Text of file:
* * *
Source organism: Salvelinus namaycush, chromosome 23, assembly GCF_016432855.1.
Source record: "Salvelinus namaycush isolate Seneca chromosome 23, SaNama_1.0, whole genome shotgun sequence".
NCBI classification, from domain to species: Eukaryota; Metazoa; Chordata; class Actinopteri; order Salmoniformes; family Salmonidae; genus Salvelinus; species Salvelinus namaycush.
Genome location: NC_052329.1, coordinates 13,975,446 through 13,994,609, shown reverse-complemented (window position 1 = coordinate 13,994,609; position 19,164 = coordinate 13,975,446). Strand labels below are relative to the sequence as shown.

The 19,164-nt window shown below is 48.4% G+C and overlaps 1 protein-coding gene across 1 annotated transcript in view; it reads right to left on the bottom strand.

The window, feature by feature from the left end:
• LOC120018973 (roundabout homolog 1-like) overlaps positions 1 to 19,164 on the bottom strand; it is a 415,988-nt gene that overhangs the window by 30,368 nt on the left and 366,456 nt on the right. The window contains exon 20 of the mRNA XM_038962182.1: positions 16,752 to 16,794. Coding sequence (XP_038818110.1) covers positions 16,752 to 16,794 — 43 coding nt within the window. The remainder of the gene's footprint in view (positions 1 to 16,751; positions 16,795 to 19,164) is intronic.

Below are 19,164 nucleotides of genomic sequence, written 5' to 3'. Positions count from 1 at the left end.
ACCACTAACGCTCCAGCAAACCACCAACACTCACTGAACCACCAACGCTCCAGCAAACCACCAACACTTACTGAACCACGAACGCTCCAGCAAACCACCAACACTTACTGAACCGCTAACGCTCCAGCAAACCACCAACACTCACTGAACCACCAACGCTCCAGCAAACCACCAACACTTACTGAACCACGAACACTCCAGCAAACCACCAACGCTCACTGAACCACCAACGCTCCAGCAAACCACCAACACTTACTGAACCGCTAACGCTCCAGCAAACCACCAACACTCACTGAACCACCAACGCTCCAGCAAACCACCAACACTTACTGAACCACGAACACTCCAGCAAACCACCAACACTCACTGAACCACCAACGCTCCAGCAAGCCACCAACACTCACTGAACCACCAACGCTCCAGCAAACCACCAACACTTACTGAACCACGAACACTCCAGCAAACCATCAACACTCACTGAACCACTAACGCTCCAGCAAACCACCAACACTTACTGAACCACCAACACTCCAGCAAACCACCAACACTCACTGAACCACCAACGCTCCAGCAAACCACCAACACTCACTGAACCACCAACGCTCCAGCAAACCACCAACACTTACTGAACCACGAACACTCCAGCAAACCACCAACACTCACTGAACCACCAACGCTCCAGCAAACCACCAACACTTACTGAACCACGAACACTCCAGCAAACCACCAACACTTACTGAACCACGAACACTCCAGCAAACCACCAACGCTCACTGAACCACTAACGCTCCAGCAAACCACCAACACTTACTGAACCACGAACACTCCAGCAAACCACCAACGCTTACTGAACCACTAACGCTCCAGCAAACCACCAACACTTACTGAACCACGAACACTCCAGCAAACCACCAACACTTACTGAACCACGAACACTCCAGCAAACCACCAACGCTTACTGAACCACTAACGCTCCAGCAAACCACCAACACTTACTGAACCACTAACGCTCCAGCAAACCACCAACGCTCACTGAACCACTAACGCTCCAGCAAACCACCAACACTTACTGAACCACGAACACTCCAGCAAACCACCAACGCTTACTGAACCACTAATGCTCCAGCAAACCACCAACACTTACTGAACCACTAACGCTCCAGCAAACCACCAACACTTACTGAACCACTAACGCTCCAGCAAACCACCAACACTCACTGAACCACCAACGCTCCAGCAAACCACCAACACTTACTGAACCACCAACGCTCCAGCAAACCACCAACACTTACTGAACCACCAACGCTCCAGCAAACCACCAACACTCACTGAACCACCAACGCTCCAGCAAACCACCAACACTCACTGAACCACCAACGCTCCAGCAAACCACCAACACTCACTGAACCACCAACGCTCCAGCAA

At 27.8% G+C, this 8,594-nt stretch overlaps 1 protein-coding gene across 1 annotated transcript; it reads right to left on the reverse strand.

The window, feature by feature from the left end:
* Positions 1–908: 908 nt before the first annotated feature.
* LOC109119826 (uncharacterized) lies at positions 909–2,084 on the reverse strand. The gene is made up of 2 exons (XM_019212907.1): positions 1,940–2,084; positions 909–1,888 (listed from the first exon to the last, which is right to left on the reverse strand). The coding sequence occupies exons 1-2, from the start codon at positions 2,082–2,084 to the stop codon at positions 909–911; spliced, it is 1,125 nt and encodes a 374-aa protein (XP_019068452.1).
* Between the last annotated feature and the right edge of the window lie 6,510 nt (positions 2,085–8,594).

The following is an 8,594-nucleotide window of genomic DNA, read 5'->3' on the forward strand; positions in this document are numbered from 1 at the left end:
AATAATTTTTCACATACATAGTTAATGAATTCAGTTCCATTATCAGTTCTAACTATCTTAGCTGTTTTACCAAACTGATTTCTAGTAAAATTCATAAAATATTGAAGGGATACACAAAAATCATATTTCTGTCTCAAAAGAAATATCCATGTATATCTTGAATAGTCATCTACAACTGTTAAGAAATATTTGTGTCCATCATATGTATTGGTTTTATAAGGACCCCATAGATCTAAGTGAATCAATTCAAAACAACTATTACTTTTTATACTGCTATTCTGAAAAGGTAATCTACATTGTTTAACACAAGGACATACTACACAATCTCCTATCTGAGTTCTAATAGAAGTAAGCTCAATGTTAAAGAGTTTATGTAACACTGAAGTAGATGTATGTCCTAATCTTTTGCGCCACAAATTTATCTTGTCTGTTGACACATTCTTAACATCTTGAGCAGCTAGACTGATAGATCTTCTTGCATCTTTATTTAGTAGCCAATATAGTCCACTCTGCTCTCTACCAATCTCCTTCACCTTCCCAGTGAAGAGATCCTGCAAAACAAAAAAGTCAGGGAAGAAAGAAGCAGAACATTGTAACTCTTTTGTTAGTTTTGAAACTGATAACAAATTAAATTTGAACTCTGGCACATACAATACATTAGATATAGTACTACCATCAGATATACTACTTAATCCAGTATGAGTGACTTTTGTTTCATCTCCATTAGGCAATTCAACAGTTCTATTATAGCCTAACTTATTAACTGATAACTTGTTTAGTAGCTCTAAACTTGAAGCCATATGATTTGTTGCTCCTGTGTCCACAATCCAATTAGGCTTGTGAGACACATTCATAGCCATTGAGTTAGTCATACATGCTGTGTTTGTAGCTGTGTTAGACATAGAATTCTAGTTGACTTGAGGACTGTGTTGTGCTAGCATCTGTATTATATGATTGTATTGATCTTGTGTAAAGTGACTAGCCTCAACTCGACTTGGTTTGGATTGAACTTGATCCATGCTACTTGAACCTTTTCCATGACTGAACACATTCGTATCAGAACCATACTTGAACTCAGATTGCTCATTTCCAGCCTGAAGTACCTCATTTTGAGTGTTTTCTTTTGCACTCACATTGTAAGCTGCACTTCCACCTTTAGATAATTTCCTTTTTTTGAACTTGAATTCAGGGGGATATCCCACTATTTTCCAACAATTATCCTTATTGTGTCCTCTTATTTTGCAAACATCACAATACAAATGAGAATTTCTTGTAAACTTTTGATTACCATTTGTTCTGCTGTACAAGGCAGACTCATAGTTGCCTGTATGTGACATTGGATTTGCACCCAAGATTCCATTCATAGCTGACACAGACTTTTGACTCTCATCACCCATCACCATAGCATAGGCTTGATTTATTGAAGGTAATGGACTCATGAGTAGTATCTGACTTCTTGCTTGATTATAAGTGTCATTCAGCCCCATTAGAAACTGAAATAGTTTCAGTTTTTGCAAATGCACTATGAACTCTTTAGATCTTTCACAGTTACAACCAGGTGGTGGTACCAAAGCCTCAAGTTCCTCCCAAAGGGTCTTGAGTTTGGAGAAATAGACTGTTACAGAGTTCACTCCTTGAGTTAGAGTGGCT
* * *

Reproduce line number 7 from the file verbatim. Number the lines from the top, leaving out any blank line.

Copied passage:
• LOC120018973 (roundabout homolog 1-like) overlaps positions 1 to 19,164 on the bottom strand; it is a 415,988-nt gene that overhangs the window by 30,368 nt on the left and 366,456 nt on the right. The window contains exon 20 of the mRNA XM_038962182.1: positions 16,752 to 16,794. Coding sequence (XP_038818110.1) covers positions 16,752 to 16,794 — 43 coding nt within the window. The remainder of the gene's footprint in view (positions 1 to 16,751; positions 16,795 to 19,164) is intronic.